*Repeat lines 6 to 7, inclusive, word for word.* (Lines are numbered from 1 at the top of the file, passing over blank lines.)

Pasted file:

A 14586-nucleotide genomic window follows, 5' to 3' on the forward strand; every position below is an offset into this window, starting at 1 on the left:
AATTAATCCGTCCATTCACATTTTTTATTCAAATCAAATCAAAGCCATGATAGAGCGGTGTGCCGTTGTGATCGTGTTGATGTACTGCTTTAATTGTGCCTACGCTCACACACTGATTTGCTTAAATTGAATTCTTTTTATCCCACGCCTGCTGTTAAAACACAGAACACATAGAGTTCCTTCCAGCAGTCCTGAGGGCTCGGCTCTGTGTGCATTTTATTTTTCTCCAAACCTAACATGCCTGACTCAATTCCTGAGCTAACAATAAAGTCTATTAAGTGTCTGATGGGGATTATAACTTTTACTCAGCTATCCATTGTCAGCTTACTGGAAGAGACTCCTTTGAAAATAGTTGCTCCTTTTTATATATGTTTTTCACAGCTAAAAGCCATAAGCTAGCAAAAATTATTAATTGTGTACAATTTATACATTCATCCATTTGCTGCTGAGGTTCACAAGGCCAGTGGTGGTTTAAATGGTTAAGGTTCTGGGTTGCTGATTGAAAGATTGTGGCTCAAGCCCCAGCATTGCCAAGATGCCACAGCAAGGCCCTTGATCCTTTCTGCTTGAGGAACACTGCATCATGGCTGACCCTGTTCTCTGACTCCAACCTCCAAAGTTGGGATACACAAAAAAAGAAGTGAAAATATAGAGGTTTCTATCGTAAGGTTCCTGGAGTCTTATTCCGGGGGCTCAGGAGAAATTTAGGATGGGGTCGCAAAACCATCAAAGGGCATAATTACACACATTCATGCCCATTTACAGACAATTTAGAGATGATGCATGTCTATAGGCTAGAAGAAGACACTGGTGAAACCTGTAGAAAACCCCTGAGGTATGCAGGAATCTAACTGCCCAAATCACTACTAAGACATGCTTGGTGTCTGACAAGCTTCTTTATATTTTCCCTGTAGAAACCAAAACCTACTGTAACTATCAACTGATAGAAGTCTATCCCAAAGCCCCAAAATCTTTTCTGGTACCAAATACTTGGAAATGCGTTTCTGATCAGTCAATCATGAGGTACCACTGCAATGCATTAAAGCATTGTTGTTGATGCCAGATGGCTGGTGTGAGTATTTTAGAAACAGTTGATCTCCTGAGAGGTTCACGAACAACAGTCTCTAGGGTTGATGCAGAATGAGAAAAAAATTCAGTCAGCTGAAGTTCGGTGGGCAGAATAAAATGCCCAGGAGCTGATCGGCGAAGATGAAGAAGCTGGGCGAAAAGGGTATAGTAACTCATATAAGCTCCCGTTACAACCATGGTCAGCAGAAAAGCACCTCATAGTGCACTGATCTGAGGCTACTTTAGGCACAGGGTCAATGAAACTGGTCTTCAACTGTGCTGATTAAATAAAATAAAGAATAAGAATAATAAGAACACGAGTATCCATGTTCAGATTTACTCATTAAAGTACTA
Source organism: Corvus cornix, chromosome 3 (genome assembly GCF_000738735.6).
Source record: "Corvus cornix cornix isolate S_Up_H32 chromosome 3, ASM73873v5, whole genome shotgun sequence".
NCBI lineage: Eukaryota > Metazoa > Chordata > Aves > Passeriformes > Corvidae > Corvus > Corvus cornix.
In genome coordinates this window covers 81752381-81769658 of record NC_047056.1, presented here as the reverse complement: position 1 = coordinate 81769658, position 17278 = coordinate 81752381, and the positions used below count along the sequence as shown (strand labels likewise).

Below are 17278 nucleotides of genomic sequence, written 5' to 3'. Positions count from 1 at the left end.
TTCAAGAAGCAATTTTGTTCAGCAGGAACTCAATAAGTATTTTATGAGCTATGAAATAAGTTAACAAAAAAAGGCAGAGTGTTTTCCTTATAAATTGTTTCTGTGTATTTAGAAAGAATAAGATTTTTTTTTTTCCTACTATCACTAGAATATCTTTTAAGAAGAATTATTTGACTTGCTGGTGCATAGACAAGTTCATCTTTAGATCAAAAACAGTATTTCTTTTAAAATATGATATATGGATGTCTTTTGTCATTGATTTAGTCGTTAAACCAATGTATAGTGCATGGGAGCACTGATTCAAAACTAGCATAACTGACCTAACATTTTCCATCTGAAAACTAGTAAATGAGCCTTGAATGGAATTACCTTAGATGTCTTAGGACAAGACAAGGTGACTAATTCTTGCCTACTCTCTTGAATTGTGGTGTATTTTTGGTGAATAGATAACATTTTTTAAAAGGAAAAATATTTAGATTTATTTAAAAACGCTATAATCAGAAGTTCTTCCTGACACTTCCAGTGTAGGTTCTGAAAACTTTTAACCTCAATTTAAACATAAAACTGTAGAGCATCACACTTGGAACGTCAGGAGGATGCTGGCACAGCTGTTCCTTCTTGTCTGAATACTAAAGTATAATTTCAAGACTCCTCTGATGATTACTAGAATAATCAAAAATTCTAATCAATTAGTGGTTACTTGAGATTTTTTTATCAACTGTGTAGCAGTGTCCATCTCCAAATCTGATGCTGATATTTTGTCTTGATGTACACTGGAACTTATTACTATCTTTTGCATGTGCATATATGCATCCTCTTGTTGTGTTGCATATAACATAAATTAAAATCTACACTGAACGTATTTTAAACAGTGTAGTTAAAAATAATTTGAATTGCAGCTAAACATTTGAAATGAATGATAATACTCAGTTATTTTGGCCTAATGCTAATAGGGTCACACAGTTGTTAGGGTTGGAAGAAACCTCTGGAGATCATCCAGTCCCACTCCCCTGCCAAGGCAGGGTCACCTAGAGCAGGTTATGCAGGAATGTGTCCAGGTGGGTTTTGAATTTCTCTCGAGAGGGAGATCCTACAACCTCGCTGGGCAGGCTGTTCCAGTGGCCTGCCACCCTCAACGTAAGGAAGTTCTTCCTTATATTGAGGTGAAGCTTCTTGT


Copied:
In genome coordinates this window covers 81752381-81769658 of record NC_047056.1, presented here as the reverse complement: position 1 = coordinate 81769658, position 17278 = coordinate 81752381, and the positions used below count along the sequence as shown (strand labels likewise).

Below are 17278 nucleotides of genomic sequence, written 5' to 3'. Positions count from 1 at the left end.